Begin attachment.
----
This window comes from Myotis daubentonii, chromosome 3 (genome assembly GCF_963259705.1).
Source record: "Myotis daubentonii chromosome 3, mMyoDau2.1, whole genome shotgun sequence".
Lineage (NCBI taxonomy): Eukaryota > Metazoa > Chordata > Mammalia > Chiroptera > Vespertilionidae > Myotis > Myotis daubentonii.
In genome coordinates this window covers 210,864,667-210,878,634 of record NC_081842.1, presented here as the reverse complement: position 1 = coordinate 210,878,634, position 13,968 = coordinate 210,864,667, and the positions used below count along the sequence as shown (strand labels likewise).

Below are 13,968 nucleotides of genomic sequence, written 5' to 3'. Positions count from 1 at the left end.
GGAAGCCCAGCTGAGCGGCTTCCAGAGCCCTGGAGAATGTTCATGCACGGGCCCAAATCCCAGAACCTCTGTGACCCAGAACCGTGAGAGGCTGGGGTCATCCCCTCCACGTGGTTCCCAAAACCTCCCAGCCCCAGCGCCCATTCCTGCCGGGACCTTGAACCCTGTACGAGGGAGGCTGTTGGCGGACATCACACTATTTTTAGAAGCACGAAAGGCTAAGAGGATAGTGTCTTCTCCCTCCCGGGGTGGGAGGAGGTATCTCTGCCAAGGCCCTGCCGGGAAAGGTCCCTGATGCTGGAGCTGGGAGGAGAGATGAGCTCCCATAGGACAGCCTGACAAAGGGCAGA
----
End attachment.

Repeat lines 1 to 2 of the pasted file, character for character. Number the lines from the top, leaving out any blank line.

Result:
This window comes from Myotis daubentonii, chromosome 3 (genome assembly GCF_963259705.1).
Source record: "Myotis daubentonii chromosome 3, mMyoDau2.1, whole genome shotgun sequence".